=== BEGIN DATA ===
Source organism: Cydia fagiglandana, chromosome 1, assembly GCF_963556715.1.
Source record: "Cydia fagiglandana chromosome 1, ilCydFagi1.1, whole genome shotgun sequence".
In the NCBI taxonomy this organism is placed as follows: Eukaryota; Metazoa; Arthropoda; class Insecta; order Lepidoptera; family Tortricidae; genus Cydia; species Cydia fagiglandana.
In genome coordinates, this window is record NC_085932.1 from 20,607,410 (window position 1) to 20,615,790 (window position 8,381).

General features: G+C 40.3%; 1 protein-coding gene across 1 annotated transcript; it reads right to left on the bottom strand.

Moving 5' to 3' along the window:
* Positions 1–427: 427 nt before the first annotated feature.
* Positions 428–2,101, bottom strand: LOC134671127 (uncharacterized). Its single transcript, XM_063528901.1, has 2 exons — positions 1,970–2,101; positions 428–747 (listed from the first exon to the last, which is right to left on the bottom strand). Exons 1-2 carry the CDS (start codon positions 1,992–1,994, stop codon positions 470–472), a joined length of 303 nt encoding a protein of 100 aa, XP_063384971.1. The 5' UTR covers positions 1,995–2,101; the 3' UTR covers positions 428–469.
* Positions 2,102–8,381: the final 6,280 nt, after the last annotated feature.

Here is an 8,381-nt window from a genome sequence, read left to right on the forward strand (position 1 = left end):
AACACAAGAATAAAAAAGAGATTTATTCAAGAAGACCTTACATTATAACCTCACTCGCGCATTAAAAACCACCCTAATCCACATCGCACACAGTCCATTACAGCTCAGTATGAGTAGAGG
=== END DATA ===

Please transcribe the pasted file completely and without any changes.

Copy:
Source organism: Cydia fagiglandana, chromosome 1, assembly GCF_963556715.1.
Source record: "Cydia fagiglandana chromosome 1, ilCydFagi1.1, whole genome shotgun sequence".
In the NCBI taxonomy this organism is placed as follows: Eukaryota; Metazoa; Arthropoda; class Insecta; order Lepidoptera; family Tortricidae; genus Cydia; species Cydia fagiglandana.
In genome coordinates, this window is record NC_085932.1 from 20,607,410 (window position 1) to 20,615,790 (window position 8,381).

General features: G+C 40.3%; 1 protein-coding gene across 1 annotated transcript; it reads right to left on the bottom strand.

Moving 5' to 3' along the window:
* Positions 1–427: 427 nt before the first annotated feature.
* Positions 428–2,101, bottom strand: LOC134671127 (uncharacterized). Its single transcript, XM_063528901.1, has 2 exons — positions 1,970–2,101; positions 428–747 (listed from the first exon to the last, which is right to left on the bottom strand). Exons 1-2 carry the CDS (start codon positions 1,992–1,994, stop codon positions 470–472), a joined length of 303 nt encoding a protein of 100 aa, XP_063384971.1. The 5' UTR covers positions 1,995–2,101; the 3' UTR covers positions 428–469.
* Positions 2,102–8,381: the final 6,280 nt, after the last annotated feature.

Here is an 8,381-nt window from a genome sequence, read left to right on the forward strand (position 1 = left end):
AACACAAGAATAAAAAAGAGATTTATTCAAGAAGACCTTACATTATAACCTCACTCGCGCATTAAAAACCACCCTAATCCACATCGCACACAGTCCATTACAGCTCAGTATGAGTAGAGG